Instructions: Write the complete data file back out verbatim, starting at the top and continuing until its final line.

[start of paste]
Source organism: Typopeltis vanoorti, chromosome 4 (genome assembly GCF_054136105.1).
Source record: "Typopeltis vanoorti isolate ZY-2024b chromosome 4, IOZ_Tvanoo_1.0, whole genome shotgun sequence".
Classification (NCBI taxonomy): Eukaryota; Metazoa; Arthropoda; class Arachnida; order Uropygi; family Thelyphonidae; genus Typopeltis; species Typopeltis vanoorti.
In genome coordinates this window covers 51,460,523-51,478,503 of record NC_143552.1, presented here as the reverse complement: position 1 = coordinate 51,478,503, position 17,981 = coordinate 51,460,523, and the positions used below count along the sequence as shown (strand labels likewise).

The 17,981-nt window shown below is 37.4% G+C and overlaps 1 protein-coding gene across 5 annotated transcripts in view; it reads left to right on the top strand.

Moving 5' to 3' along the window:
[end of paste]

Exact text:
Source organism: Typopeltis vanoorti, chromosome 4 (genome assembly GCF_054136105.1).
Source record: "Typopeltis vanoorti isolate ZY-2024b chromosome 4, IOZ_Tvanoo_1.0, whole genome shotgun sequence".
Classification (NCBI taxonomy): Eukaryota; Metazoa; Arthropoda; class Arachnida; order Uropygi; family Thelyphonidae; genus Typopeltis; species Typopeltis vanoorti.
In genome coordinates this window covers 51,460,523-51,478,503 of record NC_143552.1, presented here as the reverse complement: position 1 = coordinate 51,478,503, position 17,981 = coordinate 51,460,523, and the positions used below count along the sequence as shown (strand labels likewise).

The 17,981-nt window shown below is 37.4% G+C and overlaps 1 protein-coding gene across 5 annotated transcripts in view; it reads left to right on the top strand.

Moving 5' to 3' along the window: